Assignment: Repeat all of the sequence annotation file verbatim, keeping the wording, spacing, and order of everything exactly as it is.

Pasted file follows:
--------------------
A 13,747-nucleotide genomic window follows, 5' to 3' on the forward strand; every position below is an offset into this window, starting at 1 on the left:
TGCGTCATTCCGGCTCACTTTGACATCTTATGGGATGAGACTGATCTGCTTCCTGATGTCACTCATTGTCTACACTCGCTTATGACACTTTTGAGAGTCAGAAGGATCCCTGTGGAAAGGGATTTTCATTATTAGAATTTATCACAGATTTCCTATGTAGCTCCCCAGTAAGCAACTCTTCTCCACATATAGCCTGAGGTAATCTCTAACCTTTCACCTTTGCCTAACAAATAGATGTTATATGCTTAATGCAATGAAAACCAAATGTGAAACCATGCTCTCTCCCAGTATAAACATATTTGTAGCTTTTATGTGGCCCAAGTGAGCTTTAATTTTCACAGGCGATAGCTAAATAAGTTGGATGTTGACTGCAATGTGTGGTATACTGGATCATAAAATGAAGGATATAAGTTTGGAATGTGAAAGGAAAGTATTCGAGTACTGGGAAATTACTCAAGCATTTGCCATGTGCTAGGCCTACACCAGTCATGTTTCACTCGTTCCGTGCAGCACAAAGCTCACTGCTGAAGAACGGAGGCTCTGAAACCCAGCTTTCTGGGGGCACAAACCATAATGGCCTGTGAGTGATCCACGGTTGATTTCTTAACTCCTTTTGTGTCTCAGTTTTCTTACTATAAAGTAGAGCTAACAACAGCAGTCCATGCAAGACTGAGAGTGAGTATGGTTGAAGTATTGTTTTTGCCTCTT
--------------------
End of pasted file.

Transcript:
A 13,747-nucleotide genomic window follows, 5' to 3' on the forward strand; every position below is an offset into this window, starting at 1 on the left:
TGCGTCATTCCGGCTCACTTTGACATCTTATGGGATGAGACTGATCTGCTTCCTGATGTCACTCATTGTCTACACTCGCTTATGACACTTTTGAGAGTCAGAAGGATCCCTGTGGAAAGGGATTTTCATTATTAGAATTTATCACAGATTTCCTATGTAGCTCCCCAGTAAGCAACTCTTCTCCACATATAGCCTGAGGTAATCTCTAACCTTTCACCTTTGCCTAACAAATAGATGTTATATGCTTAATGCAATGAAAACCAAATGTGAAACCATGCTCTCTCCCAGTATAAACATATTTGTAGCTTTTATGTGGCCCAAGTGAGCTTTAATTTTCACAGGCGATAGCTAAATAAGTTGGATGTTGACTGCAATGTGTGGTATACTGGATCATAAAATGAAGGATATAAGTTTGGAATGTGAAAGGAAAGTATTCGAGTACTGGGAAATTACTCAAGCATTTGCCATGTGCTAGGCCTACACCAGTCATGTTTCACTCGTTCCGTGCAGCACAAAGCTCACTGCTGAAGAACGGAGGCTCTGAAACCCAGCTTTCTGGGGGCACAAACCATAATGGCCTGTGAGTGATCCACGGTTGATTTCTTAACTCCTTTTGTGTCTCAGTTTTCTTACTATAAAGTAGAGCTAACAACAGCAGTCCATGCAAGACTGAGAGTGAGTATGGTTGAAGTATTGTTTTTGCCTCTT